AL DHAFRA AIR BASE, United Arab Emirates --
The 380th Expeditionary Civil Engineer Squadron Fire Department and Emergency Management flights conducted an outdoor hazardous material exercise at Al Dhafra Air Base, Jan. 4.
The exercise was designed to be a Department of Defense-level HAZMAT certification for three Airmen in the fire department and an annual refresher training for the EM flight. The Airmen were instructed to contain leaks on a pressurized chlorine cylinder, a one-ton cryo-tank, and a rail car, all after donning a Level-A suit.
The Level-A suit is a defensive suit designed to protect personnel from chemicals. The ECES Airmen also wore overshoe boots, rubber gloves, and a self-contained breathing apparatus underneath.
With the combination of possible difficulties and problem solving, the teams learned that communication and team work gets the job done.
“Team-oriented training like this only bolsters our capability to respond,” said Senior Airman Adam Theriault, 380th Expeditionary Security Forces Squadron force protection emergency manager. “The intricacies of communication are impossible to train on without actually putting on the suit and diving in. Communication always takes a nose dive when we get locked in a zip-lock bag while wearing a 16-pound tube on our back, while wearing a mask, and our visibility is restricted. It's a unique situation where we quickly learn how to communicate properly.”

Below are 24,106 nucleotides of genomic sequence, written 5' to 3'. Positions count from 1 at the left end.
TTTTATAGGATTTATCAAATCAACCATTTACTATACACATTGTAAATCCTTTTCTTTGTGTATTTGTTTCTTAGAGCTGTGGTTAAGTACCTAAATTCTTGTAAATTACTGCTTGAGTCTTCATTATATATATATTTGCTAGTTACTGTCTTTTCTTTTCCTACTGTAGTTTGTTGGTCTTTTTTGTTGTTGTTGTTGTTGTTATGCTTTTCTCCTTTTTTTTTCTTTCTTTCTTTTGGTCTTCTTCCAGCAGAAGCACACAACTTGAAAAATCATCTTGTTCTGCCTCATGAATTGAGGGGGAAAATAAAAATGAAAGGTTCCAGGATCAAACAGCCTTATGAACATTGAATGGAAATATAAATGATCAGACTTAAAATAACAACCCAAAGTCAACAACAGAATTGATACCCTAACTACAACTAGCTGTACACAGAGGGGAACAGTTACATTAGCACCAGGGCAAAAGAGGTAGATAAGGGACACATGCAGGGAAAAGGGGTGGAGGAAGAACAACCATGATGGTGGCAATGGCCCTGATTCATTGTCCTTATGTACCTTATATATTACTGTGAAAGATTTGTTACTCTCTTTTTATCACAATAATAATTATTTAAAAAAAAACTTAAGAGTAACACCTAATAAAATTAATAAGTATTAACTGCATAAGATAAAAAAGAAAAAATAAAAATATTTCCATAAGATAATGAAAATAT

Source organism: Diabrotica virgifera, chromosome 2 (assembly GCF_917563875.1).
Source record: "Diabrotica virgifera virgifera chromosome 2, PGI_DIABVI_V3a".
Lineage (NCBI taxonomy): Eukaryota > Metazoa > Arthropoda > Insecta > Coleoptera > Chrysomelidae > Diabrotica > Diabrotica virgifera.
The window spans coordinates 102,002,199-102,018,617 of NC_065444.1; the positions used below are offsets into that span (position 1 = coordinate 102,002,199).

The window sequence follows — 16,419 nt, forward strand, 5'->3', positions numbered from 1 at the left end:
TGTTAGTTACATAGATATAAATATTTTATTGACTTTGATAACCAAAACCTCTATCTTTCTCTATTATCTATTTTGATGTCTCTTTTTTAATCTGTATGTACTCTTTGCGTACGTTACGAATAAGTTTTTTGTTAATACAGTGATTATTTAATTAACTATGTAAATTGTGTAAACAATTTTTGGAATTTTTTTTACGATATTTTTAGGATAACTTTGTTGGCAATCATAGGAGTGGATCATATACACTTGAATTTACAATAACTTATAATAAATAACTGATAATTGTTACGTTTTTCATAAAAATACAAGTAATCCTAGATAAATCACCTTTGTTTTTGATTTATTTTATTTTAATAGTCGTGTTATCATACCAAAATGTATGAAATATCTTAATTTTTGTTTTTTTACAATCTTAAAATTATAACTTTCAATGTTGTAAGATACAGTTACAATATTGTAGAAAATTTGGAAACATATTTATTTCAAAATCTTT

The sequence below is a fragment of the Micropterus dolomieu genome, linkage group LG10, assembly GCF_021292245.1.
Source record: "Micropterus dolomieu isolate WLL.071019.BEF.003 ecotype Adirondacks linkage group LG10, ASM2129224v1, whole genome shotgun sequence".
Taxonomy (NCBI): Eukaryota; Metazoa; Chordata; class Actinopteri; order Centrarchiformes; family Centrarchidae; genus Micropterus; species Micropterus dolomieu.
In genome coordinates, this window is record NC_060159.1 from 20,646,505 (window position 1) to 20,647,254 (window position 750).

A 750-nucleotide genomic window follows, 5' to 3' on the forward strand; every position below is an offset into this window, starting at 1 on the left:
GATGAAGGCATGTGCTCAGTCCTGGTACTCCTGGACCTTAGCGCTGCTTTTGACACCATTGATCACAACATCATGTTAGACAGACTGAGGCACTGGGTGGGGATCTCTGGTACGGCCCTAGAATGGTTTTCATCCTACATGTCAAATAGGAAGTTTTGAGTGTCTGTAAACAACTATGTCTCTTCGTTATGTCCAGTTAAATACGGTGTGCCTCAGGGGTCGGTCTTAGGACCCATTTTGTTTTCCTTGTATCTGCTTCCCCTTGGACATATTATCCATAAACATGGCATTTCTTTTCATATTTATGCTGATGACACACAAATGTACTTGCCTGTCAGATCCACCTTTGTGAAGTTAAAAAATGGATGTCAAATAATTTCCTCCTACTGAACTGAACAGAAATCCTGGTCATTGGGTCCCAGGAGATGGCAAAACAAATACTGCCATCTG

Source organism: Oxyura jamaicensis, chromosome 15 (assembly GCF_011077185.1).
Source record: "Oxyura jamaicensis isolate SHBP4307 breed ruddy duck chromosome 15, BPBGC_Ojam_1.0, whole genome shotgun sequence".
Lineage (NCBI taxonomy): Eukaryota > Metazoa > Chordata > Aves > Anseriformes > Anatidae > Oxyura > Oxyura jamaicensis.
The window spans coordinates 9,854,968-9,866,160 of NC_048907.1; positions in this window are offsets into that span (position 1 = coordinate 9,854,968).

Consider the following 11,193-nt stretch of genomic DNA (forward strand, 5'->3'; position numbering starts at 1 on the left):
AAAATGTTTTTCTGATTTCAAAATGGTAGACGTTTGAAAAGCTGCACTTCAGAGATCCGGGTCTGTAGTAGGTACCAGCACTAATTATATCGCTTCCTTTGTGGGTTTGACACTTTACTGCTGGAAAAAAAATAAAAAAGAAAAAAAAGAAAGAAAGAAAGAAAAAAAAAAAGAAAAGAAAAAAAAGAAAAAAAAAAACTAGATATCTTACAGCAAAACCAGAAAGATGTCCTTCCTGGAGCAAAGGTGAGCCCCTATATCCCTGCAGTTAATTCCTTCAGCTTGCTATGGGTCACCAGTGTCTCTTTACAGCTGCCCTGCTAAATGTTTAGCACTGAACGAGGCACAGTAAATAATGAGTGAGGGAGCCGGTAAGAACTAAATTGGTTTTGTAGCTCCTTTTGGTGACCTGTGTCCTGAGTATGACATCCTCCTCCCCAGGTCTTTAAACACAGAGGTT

Staying ready comes natural to this dedicated team, as they’re always conducting various types of training.
“In order to be a warrior, one must train,” said Tech. Sgt. Christopher Dugger, 380th ECES firefighter and HAZMAT custodian. “The fire department does lots of training in all areas that range from fire ground tactics, airfield emergency operations, medical emergencies, rescue and confined space drills, vehicle extrication, HAZMAT operations, and of course, physical fitness drills. In order for the fire personnel to respond to any given emergency situation, we must train and continue to enhance our readiness.“
Members of the collective team brought specialized skillsets coming from different jobs, installations and experiences. For the 380th ECES as a whole, training always plays a critical role in their daily mission to stay ready and protect ADAB and its people.
“The entire EM flight has been amazing to work with,” said Tech. Sgt. Brett Miller, 380th ECES assistant chief of fire and emergency services training. “We are blessed to have such a diverse group that is humble and able to learn and grow with us as a team. ADAB is in good hands with this crew for sure!”